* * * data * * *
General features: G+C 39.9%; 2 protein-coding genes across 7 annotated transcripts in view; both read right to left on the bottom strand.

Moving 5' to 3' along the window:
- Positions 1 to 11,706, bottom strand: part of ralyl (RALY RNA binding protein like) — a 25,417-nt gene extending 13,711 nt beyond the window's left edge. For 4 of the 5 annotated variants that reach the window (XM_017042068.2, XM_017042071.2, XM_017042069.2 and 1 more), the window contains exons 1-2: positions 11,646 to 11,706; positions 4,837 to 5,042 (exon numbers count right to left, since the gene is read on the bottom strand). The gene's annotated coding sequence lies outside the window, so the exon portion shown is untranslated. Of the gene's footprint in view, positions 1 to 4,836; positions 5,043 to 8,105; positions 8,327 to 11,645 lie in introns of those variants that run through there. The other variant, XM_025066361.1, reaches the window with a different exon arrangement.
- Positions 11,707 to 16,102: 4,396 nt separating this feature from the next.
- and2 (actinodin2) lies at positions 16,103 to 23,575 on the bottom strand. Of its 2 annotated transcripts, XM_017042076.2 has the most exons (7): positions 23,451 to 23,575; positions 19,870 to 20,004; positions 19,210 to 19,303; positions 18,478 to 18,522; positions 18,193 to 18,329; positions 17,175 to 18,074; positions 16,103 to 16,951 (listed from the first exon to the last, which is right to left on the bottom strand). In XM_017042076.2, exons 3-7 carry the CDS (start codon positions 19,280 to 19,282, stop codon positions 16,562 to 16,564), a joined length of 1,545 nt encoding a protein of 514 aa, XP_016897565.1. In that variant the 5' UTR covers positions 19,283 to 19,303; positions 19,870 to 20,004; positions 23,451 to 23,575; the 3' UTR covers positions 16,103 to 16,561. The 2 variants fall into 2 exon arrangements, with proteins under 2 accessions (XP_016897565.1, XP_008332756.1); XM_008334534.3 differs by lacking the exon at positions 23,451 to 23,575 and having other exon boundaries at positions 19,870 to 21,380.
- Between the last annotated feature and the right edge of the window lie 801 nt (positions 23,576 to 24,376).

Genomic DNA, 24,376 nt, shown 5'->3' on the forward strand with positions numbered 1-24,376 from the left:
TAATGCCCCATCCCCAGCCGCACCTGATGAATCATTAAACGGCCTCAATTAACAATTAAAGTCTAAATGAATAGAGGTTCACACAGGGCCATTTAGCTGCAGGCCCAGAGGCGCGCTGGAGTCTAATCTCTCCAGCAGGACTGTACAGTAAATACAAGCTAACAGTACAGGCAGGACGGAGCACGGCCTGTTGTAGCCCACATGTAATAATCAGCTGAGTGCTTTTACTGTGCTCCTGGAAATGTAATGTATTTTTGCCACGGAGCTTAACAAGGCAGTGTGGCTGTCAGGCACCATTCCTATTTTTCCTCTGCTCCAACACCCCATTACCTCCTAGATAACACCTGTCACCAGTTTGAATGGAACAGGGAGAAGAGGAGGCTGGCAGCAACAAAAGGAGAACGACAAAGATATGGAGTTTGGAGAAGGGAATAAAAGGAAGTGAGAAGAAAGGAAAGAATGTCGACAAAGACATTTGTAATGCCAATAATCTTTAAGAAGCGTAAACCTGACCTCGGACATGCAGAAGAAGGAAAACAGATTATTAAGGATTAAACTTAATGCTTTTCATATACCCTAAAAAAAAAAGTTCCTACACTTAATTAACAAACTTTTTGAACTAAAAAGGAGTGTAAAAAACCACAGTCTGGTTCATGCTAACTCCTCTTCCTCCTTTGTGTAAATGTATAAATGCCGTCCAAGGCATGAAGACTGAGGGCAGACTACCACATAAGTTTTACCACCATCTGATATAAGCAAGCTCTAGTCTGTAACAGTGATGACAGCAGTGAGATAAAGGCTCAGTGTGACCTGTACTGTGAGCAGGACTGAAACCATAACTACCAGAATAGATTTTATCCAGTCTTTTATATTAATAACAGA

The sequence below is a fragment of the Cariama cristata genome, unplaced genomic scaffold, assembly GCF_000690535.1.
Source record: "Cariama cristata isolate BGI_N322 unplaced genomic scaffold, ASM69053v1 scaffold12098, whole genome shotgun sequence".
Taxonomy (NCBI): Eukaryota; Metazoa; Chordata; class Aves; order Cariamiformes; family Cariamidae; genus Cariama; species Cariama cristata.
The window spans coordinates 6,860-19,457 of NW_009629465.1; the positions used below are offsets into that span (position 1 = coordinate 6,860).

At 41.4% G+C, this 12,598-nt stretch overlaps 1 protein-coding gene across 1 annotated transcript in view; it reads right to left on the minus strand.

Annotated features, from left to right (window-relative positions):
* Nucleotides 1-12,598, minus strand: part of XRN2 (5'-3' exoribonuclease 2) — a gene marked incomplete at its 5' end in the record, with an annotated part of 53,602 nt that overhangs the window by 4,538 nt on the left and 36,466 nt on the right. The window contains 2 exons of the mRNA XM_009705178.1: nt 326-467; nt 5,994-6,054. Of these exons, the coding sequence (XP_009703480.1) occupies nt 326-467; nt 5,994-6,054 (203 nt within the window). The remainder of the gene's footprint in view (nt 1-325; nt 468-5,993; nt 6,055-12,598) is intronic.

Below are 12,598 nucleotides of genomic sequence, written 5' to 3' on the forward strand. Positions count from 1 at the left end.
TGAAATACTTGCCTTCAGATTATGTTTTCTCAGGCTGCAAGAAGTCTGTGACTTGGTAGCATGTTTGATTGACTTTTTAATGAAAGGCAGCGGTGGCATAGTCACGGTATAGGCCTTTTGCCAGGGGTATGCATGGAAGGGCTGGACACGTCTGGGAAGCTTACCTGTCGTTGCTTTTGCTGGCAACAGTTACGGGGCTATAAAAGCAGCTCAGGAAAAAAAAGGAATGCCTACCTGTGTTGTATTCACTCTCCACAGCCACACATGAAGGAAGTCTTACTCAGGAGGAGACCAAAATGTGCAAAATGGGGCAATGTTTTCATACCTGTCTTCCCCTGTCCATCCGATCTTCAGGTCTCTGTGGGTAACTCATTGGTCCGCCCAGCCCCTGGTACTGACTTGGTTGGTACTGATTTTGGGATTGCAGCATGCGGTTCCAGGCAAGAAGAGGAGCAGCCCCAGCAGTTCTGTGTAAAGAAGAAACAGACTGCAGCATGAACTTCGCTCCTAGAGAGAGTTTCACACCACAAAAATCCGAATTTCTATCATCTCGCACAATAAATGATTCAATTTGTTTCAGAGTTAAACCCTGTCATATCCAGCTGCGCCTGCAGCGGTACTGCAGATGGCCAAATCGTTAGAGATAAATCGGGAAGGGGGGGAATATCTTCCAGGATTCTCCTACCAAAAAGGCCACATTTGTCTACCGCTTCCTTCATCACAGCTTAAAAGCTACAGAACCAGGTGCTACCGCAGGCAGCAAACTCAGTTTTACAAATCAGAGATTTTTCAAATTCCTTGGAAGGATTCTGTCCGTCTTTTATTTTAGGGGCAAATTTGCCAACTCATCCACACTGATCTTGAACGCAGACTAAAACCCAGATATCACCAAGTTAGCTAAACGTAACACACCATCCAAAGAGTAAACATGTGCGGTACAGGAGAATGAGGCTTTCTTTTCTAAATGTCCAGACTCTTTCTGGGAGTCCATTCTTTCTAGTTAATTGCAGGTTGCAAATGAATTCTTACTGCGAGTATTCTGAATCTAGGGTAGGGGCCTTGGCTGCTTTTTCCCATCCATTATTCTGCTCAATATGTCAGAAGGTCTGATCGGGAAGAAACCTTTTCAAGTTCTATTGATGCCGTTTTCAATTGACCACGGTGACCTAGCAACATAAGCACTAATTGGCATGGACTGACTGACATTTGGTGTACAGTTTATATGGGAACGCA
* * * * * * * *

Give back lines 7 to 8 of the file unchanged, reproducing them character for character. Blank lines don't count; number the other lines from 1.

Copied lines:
Genomic DNA, 24,376 nt, shown 5'->3' on the forward strand with positions numbered 1-24,376 from the left:
TAATGCCCCATCCCCAGCCGCACCTGATGAATCATTAAACGGCCTCAATTAACAATTAAAGTCTAAATGAATAGAGGTTCACACAGGGCCATTTAGCTGCAGGCCCAGAGGCGCGCTGGAGTCTAATCTCTCCAGCAGGACTGTACAGTAAATACAAGCTAACAGTACAGGCAGGACGGAGCACGGCCTGTTGTAGCCCACATGTAATAATCAGCTGAGTGCTTTTACTGTGCTCCTGGAAATGTAATGTATTTTTGCCACGGAGCTTAACAAGGCAGTGTGGCTGTCAGGCACCATTCCTATTTTTCCTCTGCTCCAACACCCCATTACCTCCTAGATAACACCTGTCACCAGTTTGAATGGAACAGGGAGAAGAGGAGGCTGGCAGCAACAAAAGGAGAACGACAAAGATATGGAGTTTGGAGAAGGGAATAAAAGGAAGTGAGAAGAAAGGAAAGAATGTCGACAAAGACATTTGTAATGCCAATAATCTTTAAGAAGCGTAAACCTGACCTCGGACATGCAGAAGAAGGAAAACAGATTATTAAGGATTAAACTTAATGCTTTTCATATACCCTAAAAAAAAAAGTTCCTACACTTAATTAACAAACTTTTTGAACTAAAAAGGAGTGTAAAAAACCACAGTCTGGTTCATGCTAACTCCTCTTCCTCCTTTGTGTAAATGTATAAATGCCGTCCAAGGCATGAAGACTGAGGGCAGACTACCACATAAGTTTTACCACCATCTGATATAAGCAAGCTCTAGTCTGTAACAGTGATGACAGCAGTGAGATAAAGGCTCAGTGTGACCTGTACTGTGAGCAGGACTGAAACCATAACTACCAGAATAGATTTTATCCAGTCTTTTATATTAATAACAGA